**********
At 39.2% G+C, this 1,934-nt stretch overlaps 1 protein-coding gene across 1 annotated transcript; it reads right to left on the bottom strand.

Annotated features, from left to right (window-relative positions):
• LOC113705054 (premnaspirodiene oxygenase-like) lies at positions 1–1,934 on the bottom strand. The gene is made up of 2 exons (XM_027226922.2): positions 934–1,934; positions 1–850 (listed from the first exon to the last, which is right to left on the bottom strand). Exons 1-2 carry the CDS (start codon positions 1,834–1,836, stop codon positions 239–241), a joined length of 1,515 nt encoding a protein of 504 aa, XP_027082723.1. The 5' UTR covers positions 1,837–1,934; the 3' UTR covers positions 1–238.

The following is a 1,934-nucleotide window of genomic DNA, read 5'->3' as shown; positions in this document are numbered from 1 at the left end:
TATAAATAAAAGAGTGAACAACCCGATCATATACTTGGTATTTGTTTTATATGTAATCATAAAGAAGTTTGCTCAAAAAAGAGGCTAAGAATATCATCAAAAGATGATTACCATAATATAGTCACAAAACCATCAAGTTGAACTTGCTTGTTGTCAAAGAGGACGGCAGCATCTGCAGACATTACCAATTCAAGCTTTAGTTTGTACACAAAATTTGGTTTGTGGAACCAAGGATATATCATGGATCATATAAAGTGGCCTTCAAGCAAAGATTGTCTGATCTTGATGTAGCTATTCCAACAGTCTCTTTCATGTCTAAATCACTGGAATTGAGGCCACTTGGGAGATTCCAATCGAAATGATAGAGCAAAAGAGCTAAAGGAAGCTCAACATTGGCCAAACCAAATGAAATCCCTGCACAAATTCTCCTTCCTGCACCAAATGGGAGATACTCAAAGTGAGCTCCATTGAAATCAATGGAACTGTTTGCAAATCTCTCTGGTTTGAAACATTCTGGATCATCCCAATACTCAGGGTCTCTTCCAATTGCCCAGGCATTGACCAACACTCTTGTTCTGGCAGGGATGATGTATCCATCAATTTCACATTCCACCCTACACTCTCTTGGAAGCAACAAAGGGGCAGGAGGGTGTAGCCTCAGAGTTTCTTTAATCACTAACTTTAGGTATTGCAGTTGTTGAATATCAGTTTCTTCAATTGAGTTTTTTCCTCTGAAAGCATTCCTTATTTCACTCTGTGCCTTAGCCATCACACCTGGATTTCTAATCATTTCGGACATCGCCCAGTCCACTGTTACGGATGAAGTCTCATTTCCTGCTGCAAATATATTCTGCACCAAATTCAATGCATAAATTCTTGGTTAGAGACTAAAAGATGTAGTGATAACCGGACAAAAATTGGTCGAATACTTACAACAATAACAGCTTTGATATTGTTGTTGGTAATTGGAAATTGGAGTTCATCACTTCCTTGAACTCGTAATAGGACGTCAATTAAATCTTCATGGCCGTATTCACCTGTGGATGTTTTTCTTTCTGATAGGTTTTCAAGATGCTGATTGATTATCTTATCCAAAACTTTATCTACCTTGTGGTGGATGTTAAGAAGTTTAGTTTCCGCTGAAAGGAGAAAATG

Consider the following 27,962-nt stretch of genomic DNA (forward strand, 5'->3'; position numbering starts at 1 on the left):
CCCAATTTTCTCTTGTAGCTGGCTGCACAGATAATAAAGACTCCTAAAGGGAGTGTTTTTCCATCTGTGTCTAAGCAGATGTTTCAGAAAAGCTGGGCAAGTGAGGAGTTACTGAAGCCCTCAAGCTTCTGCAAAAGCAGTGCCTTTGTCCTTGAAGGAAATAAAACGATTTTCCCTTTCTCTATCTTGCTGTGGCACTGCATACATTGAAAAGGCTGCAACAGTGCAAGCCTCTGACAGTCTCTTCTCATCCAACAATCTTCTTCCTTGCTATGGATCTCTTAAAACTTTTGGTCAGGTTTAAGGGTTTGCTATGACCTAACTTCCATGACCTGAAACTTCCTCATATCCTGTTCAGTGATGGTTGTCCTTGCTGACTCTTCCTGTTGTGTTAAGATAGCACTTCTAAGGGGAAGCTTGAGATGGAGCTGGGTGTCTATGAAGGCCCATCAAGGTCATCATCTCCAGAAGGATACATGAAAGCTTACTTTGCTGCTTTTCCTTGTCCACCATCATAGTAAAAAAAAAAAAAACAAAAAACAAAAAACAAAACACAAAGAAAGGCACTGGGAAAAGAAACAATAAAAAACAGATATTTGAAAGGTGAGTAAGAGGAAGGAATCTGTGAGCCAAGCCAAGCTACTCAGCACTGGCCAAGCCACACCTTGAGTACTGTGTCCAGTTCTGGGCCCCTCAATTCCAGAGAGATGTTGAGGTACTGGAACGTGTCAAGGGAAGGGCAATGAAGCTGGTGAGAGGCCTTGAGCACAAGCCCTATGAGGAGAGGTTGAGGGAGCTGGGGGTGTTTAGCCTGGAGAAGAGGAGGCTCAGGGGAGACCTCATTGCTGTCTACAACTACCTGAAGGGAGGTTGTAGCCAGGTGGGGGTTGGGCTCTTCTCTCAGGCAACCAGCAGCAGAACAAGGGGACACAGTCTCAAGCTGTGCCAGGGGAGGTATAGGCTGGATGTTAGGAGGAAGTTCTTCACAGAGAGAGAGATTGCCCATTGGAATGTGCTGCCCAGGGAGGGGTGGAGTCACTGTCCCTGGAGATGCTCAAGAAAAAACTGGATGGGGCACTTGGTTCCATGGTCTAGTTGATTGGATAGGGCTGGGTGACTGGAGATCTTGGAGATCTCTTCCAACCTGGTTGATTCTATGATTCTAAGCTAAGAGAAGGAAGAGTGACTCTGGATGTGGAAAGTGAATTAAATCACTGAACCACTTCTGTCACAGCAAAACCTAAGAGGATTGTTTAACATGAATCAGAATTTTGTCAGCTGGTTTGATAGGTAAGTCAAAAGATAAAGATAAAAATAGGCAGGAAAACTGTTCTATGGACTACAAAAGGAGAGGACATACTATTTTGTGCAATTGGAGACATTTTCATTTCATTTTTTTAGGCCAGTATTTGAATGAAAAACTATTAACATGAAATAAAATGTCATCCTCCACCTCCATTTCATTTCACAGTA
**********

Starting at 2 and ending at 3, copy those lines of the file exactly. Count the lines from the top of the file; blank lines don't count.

Annotated features, from left to right (window-relative positions):
• LOC113705054 (premnaspirodiene oxygenase-like) lies at positions 1–1,934 on the bottom strand. The gene is made up of 2 exons (XM_027226922.2): positions 934–1,934; positions 1–850 (listed from the first exon to the last, which is right to left on the bottom strand). Exons 1-2 carry the CDS (start codon positions 1,834–1,836, stop codon positions 239–241), a joined length of 1,515 nt encoding a protein of 504 aa, XP_027082723.1. The 5' UTR covers positions 1,837–1,934; the 3' UTR covers positions 1–238.